Uphill battle for Sutherland's successor as CA chief

Brettig: Sutherland will be remembered for the way he handled controversies (4:24)

Daniel Brettig reacts to James Sutherland's resignation, and casts an eye on his potential successors as Cricket Australia's chief executive (4:24)

James Sutherland's successor at Cricket Australia will face a "hell of a job" to maintain the governing body's international relationships, according to the former chairman Bob Merriman, who also said the current heir apparent Kevin Roberts should spend as much time as possible with the outgoing boss to learn more of his pragmatic ways.

In assessing Sutherland's 17-year tenure, both his predecessor Malcolm Speed and Merriman touched on common themes of an era beginning in 2001, which led to an exponential growth of the business. CA took the game to new audiences through its promotion of the Big Bash League and women's cricket and formed a strong relationship with BCCI, feeding off its financial might.

Merriman, who was on the panel to select Sutherland as CEO and became his first long-term leadership partner from 2001 to 2005, said that the outgoing chief executive's high standard over a long period was underlined by the way he had juggled domestic and international responsibilities, alongside the tension between the game's traditions and its search for growth. He described Sutherland's exit as a "great loss for cricket".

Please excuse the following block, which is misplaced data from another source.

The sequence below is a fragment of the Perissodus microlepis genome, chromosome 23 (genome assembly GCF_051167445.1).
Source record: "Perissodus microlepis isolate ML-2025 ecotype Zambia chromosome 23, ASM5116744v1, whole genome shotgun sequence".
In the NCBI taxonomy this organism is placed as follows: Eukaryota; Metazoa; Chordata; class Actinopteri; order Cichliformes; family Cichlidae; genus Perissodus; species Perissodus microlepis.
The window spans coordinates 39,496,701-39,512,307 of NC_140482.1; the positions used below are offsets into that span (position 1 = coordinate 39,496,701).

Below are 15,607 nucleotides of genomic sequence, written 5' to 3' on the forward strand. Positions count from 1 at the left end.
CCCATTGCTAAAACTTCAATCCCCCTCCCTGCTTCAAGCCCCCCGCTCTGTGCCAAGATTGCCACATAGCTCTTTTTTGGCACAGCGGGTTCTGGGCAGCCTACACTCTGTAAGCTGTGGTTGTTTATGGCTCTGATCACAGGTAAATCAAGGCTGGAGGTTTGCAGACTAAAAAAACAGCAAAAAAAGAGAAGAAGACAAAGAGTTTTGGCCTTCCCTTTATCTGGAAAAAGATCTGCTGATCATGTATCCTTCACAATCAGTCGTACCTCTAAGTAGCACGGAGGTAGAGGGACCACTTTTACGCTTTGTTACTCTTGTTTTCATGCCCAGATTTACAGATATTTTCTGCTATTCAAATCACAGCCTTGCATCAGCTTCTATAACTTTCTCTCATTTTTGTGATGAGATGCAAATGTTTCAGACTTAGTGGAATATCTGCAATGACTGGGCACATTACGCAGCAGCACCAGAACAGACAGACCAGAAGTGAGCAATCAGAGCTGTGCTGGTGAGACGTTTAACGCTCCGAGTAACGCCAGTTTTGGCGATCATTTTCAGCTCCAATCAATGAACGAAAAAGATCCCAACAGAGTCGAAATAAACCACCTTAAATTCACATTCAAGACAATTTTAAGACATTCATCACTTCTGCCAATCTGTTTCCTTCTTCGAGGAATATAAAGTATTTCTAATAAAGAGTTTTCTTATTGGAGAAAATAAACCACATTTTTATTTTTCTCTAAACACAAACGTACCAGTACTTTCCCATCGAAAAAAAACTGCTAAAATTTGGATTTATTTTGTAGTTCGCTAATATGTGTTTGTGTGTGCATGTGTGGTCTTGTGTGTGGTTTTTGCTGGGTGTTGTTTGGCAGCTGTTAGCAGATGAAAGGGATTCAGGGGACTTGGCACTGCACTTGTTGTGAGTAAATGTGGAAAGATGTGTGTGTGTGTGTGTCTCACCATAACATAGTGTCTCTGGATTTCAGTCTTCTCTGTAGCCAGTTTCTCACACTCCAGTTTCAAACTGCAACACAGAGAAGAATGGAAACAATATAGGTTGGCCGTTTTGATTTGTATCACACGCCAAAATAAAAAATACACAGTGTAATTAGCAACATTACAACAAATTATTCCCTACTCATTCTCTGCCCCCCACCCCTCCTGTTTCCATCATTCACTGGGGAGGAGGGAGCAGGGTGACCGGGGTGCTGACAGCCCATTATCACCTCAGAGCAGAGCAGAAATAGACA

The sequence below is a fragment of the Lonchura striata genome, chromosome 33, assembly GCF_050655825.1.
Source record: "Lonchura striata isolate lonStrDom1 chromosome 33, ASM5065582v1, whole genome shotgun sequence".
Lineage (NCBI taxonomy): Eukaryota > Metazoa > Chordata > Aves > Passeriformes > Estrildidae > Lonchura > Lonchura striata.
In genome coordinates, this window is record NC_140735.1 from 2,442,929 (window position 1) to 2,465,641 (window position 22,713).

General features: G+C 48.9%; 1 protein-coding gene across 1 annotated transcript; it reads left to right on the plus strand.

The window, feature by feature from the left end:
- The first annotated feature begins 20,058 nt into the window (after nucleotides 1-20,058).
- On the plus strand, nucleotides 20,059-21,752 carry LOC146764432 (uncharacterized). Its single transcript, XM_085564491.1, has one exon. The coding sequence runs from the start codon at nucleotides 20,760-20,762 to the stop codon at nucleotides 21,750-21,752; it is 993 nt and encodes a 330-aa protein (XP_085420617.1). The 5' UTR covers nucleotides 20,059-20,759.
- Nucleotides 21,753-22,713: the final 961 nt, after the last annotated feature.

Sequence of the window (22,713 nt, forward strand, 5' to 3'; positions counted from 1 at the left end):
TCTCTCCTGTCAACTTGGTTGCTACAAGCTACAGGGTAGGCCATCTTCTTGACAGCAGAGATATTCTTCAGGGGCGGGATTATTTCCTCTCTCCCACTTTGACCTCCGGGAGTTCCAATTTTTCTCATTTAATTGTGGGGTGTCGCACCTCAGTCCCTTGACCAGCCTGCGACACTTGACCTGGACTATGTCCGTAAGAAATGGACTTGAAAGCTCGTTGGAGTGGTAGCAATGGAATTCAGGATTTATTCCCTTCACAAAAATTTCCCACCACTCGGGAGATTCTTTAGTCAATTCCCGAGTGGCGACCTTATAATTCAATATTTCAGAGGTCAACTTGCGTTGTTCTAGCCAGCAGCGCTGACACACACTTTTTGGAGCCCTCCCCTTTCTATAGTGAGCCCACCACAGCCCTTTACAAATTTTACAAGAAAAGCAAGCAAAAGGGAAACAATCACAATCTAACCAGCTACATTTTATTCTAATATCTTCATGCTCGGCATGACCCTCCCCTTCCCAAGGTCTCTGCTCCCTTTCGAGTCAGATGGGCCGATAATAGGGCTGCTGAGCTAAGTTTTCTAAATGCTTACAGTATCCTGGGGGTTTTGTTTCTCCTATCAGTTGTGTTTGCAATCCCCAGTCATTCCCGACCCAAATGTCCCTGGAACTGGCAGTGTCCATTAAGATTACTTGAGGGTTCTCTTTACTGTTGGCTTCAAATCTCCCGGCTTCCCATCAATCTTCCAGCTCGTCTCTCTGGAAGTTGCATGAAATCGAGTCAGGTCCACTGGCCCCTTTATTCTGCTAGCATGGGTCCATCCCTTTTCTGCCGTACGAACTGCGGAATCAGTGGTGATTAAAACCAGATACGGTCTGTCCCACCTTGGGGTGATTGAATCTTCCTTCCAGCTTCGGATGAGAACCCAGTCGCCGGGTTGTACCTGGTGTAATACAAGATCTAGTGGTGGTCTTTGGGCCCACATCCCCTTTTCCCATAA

"I think the person who succeeds him is going to have a hell of a job, because the standard that James has set is so high and the achievements have been so great," Merriman told ESPNcricinfo. "Sure, everything appears to be in place for somebody to come in and manage it, given that all the media arrangements are in place for six years, there's future programming in place, there's good staff in place and guaranteed revenue. But it's going to be a real challenge for the next person to maintain that level of excellence that James has been able to achieve in ticking all the boxes that he has.

"Particularly with the growing of his staff - there's been some turnover in his staff - the people he's got there now growing will be very important in the support of a new person coming in as chief executive. In my view it's going to be a very difficult job to find somebody, if you use the expression David Peever used that he's the best CEO in the cricket world, so it's going to be a bit hard to top him.

"One would think [Roberts] has got to be under consideration, and I think he's got a good period to learn as much as he can in the 10-12 months, however long James stays on. He's got a very good opportunity to learn a hell of a lot from a guy who is very good. Kevin's got a lot of experience himself, but here's an opportunity to work with a very successful person."

Speed, describing Sutherland as "very commercial, methodical, rational, thoughtful and consistent", noted that one of his strengths had been an ability to work alongside a diverse array of chairmen - Denis Rogers, Merriman, Creagh O'Connor, Jack Clarke, Wally Edwards and David Peever - captains - Steve Waugh, Ricky Ponting, Michael Clarke, Steven Smith and Tim Paine - and coaches - John Buchanan, Tim Nielsen, Mickey Arthur, Darren Lehmann and Justin Langer.

"Put these 16 men into a room and you will see an extremely powerful, talented and influential group. They would be a hard group to manage and they would rarely agree on anything. James has been the constant," Speed said. "He has been the glue that has held them together and perhaps that has been his most important role.